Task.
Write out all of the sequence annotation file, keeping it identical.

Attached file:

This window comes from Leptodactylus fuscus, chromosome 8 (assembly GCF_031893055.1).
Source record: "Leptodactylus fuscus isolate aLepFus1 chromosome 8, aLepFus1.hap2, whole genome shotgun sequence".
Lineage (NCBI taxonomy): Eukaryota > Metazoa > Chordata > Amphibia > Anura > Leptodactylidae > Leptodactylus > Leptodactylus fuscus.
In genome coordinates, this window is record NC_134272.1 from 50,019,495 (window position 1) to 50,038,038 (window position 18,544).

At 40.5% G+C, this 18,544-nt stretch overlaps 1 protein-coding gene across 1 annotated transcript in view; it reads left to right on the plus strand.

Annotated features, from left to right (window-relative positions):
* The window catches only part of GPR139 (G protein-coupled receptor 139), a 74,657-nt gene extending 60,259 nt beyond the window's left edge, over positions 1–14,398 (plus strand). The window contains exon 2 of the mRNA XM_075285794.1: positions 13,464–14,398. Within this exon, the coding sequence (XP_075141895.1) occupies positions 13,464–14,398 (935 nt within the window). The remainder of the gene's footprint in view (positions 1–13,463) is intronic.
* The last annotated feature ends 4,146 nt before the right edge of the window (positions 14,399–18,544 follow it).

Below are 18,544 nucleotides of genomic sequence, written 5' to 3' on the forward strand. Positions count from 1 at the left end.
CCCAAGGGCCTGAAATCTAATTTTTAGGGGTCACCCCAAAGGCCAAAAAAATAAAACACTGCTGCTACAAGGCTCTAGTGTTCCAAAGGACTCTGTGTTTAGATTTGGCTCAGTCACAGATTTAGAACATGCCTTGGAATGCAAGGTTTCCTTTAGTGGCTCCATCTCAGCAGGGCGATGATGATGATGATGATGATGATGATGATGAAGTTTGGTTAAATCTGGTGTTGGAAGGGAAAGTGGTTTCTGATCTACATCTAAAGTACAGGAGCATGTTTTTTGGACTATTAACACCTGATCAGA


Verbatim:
This window comes from Leptodactylus fuscus, chromosome 8 (assembly GCF_031893055.1).
Source record: "Leptodactylus fuscus isolate aLepFus1 chromosome 8, aLepFus1.hap2, whole genome shotgun sequence".
Lineage (NCBI taxonomy): Eukaryota > Metazoa > Chordata > Amphibia > Anura > Leptodactylidae > Leptodactylus > Leptodactylus fuscus.
In genome coordinates, this window is record NC_134272.1 from 50,019,495 (window position 1) to 50,038,038 (window position 18,544).

At 40.5% G+C, this 18,544-nt stretch overlaps 1 protein-coding gene across 1 annotated transcript in view; it reads left to right on the plus strand.

Annotated features, from left to right (window-relative positions):
* The window catches only part of GPR139 (G protein-coupled receptor 139), a 74,657-nt gene extending 60,259 nt beyond the window's left edge, over positions 1–14,398 (plus strand). The window contains exon 2 of the mRNA XM_075285794.1: positions 13,464–14,398. Within this exon, the coding sequence (XP_075141895.1) occupies positions 13,464–14,398 (935 nt within the window). The remainder of the gene's footprint in view (positions 1–13,463) is intronic.
* The last annotated feature ends 4,146 nt before the right edge of the window (positions 14,399–18,544 follow it).

Below are 18,544 nucleotides of genomic sequence, written 5' to 3' on the forward strand. Positions count from 1 at the left end.
CCCAAGGGCCTGAAATCTAATTTTTAGGGGTCACCCCAAAGGCCAAAAAAATAAAACACTGCTGCTACAAGGCTCTAGTGTTCCAAAGGACTCTGTGTTTAGATTTGGCTCAGTCACAGATTTAGAACATGCCTTGGAATGCAAGGTTTCCTTTAGTGGCTCCATCTCAGCAGGGCGATGATGATGATGATGATGATGATGATGATGAAGTTTGGTTAAATCTGGTGTTGGAAGGGAAAGTGGTTTCTGATCTACATCTAAAGTACAGGAGCATGTTTTTTGGACTATTAACACCTGATCAGA